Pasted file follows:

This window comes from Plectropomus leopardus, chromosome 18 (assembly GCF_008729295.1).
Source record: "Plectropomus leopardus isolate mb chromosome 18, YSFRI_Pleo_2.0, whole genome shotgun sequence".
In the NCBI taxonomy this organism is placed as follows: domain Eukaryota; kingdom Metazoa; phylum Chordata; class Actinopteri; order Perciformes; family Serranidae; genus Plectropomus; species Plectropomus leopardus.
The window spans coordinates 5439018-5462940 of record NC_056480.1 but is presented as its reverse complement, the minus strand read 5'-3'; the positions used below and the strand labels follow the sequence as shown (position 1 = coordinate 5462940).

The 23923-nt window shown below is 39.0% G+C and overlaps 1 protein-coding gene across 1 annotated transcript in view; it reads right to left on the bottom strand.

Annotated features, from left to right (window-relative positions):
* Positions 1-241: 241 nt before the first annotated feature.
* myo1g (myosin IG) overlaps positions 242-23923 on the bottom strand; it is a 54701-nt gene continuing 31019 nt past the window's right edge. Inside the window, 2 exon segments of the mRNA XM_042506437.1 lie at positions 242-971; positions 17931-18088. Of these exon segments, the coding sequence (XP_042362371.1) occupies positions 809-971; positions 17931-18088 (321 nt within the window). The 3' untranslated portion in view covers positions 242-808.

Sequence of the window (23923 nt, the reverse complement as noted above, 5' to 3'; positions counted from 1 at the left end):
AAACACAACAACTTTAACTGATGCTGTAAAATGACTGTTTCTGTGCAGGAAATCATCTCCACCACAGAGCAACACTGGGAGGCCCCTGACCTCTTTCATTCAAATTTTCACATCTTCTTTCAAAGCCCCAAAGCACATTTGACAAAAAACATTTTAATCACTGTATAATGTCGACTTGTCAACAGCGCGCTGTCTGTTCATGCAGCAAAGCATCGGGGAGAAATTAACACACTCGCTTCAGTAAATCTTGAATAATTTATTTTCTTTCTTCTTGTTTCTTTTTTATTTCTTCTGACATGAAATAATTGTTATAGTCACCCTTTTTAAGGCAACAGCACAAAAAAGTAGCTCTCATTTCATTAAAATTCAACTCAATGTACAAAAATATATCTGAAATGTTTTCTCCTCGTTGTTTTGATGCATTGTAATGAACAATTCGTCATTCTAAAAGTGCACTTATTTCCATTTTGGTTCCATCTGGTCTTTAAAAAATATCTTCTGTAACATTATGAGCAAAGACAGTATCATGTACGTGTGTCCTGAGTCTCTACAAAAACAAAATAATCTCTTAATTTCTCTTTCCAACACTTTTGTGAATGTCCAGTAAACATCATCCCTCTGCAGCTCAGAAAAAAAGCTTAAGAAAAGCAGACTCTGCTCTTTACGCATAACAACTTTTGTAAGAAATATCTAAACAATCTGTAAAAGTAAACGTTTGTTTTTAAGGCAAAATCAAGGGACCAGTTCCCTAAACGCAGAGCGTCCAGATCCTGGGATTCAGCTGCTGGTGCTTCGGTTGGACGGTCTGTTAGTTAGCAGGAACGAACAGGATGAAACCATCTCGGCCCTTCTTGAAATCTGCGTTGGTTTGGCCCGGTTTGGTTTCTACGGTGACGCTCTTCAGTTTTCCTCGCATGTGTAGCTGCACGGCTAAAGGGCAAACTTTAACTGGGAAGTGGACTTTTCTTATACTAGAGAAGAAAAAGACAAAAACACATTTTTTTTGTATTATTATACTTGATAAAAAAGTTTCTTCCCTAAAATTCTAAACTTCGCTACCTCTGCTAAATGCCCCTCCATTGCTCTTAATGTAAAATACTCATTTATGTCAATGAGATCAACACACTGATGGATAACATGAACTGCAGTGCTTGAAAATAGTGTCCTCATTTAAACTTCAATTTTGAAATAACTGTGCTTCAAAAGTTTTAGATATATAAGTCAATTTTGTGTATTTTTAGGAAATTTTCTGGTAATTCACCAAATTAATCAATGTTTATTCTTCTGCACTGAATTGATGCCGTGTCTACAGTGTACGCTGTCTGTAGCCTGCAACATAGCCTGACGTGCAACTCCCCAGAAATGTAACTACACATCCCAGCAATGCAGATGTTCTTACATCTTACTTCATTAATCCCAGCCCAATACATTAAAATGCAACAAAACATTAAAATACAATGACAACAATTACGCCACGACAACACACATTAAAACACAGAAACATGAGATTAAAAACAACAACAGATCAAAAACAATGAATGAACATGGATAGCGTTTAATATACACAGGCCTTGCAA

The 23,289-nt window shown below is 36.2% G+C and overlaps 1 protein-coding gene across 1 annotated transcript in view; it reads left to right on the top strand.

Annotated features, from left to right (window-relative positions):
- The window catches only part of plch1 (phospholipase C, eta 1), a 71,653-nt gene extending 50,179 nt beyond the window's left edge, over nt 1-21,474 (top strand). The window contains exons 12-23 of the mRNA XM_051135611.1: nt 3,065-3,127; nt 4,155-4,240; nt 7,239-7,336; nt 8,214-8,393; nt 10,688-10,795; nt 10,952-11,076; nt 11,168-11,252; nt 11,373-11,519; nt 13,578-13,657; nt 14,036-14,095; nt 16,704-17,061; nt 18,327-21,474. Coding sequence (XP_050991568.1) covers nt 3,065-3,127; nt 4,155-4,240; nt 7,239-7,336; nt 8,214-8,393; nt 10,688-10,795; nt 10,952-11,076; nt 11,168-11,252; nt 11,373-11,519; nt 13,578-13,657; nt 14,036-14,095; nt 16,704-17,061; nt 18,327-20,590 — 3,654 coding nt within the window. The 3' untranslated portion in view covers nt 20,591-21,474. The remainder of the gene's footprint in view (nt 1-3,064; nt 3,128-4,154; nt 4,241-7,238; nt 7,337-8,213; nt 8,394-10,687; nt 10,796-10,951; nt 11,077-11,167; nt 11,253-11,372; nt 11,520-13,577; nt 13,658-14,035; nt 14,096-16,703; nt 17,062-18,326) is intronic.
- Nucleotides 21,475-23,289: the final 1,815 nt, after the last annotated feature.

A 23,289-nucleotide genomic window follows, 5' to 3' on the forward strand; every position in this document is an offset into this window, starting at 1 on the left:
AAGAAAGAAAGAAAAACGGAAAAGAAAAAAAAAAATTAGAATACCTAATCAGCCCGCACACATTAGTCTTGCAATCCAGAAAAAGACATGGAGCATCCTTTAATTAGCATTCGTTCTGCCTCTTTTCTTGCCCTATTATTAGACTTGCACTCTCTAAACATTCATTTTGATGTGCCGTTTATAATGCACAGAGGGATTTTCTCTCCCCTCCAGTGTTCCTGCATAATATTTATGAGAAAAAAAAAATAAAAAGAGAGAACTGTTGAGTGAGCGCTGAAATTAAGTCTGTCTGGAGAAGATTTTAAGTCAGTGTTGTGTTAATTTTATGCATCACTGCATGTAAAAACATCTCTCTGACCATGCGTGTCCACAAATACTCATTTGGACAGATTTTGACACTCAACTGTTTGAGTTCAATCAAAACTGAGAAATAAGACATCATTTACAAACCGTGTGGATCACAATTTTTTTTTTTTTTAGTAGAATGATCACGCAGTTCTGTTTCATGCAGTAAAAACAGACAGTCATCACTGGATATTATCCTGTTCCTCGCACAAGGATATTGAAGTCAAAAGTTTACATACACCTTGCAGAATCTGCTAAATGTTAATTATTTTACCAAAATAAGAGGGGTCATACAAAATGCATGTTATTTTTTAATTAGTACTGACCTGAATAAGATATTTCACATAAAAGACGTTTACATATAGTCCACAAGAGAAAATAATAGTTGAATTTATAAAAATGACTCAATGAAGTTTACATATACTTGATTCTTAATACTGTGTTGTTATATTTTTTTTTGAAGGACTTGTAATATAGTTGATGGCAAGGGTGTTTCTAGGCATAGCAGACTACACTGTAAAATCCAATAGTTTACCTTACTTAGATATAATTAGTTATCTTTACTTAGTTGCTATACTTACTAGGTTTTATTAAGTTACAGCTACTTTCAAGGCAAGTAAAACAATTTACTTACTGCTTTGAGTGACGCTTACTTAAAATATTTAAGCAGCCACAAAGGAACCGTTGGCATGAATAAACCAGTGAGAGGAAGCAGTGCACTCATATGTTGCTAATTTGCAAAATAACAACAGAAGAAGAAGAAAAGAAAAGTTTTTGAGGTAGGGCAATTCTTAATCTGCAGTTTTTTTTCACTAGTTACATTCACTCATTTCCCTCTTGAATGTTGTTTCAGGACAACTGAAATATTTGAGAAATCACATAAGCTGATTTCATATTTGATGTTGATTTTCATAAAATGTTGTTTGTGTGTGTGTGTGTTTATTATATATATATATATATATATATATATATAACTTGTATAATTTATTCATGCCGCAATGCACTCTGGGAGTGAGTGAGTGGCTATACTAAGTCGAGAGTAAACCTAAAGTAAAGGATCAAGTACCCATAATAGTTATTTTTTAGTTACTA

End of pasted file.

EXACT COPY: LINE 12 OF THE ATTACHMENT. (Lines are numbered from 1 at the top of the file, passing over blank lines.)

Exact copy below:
Annotated features, from left to right (window-relative positions):